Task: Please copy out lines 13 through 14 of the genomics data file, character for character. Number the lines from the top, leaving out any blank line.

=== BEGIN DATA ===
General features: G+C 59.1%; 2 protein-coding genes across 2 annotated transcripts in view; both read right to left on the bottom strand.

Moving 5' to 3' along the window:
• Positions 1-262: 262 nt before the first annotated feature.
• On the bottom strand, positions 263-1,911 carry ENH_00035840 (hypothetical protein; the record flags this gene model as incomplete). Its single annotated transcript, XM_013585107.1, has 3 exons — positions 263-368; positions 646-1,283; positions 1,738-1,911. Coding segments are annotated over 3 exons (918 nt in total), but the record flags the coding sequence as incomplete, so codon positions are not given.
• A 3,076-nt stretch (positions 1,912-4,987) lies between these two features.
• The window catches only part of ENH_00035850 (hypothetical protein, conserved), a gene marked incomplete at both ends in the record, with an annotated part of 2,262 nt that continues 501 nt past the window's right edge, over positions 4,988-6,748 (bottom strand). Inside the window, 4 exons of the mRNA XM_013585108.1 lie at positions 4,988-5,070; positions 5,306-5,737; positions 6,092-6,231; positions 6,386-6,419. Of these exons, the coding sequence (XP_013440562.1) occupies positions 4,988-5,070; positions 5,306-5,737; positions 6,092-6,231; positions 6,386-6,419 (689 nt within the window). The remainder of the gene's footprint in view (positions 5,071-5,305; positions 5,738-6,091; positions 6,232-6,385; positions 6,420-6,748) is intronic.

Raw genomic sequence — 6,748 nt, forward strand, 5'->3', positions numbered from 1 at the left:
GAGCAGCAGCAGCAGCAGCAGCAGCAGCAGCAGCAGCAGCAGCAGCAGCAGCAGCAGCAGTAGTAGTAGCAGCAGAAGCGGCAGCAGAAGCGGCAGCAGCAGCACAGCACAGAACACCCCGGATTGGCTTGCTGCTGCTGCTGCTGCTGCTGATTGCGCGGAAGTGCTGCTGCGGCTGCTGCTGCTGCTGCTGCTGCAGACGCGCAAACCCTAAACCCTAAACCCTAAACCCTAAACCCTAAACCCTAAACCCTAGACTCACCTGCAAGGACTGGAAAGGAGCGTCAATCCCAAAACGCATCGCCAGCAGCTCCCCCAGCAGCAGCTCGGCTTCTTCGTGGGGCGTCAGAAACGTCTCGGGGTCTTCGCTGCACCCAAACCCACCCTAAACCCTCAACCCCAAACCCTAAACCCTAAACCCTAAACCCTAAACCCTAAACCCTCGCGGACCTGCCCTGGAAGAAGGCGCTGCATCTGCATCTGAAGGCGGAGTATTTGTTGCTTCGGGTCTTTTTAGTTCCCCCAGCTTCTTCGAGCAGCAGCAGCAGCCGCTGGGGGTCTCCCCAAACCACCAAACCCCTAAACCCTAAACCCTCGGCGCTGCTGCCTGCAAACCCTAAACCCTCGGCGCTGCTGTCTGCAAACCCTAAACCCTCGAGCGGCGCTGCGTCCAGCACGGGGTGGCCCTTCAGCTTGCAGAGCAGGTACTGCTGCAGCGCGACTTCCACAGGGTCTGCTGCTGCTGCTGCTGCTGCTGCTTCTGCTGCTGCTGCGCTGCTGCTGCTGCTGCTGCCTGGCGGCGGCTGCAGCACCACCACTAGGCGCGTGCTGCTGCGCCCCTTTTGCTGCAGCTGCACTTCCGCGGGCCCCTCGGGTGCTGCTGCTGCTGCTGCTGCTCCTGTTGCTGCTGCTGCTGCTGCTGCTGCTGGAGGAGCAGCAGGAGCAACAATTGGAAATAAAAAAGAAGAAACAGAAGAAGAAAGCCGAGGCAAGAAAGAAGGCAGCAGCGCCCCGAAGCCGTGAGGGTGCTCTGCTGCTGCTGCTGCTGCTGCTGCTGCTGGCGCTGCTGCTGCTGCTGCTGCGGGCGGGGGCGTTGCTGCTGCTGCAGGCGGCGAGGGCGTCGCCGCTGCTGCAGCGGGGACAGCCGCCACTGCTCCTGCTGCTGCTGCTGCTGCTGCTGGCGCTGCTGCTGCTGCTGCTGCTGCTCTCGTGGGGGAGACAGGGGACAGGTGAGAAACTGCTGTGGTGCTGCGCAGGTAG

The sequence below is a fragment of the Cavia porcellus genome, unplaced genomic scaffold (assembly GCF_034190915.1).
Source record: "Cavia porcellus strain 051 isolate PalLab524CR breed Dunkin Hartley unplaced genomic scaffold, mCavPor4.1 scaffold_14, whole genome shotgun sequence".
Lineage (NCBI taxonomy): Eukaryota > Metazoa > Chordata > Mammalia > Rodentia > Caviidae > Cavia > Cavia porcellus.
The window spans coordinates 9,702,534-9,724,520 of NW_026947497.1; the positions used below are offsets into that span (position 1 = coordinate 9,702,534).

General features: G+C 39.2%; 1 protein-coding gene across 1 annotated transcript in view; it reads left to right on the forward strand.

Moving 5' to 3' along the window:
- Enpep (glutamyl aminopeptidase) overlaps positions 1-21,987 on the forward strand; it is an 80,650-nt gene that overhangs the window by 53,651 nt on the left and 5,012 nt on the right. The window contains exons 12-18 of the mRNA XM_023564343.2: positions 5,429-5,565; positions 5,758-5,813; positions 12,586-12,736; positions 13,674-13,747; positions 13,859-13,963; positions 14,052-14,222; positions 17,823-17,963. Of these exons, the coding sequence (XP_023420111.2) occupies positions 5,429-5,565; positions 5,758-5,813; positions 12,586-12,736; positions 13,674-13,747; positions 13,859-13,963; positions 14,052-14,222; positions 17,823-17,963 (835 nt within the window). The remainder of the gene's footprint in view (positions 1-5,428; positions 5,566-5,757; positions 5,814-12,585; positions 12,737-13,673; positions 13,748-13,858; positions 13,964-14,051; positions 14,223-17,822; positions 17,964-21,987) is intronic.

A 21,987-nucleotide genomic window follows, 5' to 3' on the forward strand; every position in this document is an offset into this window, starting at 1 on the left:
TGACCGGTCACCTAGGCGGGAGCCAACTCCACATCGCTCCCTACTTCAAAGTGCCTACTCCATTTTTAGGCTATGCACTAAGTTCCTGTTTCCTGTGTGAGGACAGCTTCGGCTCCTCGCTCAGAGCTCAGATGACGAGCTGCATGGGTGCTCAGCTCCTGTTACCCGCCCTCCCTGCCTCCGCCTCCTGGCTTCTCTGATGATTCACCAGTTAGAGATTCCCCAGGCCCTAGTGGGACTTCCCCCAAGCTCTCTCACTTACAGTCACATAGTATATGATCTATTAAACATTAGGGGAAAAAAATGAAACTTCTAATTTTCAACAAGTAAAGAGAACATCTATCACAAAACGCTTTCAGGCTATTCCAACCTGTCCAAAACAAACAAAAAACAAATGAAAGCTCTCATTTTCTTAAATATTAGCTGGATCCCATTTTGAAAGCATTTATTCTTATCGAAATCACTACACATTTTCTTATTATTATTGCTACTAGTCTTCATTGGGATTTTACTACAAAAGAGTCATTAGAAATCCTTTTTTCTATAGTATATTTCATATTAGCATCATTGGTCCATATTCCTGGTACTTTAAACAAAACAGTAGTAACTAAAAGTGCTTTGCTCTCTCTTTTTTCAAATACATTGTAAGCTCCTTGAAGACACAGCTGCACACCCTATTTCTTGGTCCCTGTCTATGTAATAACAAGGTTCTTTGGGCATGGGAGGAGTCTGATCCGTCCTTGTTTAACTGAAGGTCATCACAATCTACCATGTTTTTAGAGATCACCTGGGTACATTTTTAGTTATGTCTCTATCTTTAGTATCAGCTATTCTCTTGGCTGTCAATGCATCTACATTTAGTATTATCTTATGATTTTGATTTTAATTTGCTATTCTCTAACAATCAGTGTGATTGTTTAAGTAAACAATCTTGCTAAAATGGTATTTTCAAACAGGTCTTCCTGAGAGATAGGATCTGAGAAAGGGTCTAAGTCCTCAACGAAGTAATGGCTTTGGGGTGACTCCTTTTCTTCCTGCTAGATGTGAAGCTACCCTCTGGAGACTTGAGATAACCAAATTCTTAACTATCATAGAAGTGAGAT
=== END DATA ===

General features: G+C 39.2%; 1 protein-coding gene across 1 annotated transcript in view; it reads left to right on the forward strand.

Moving 5' to 3' along the window: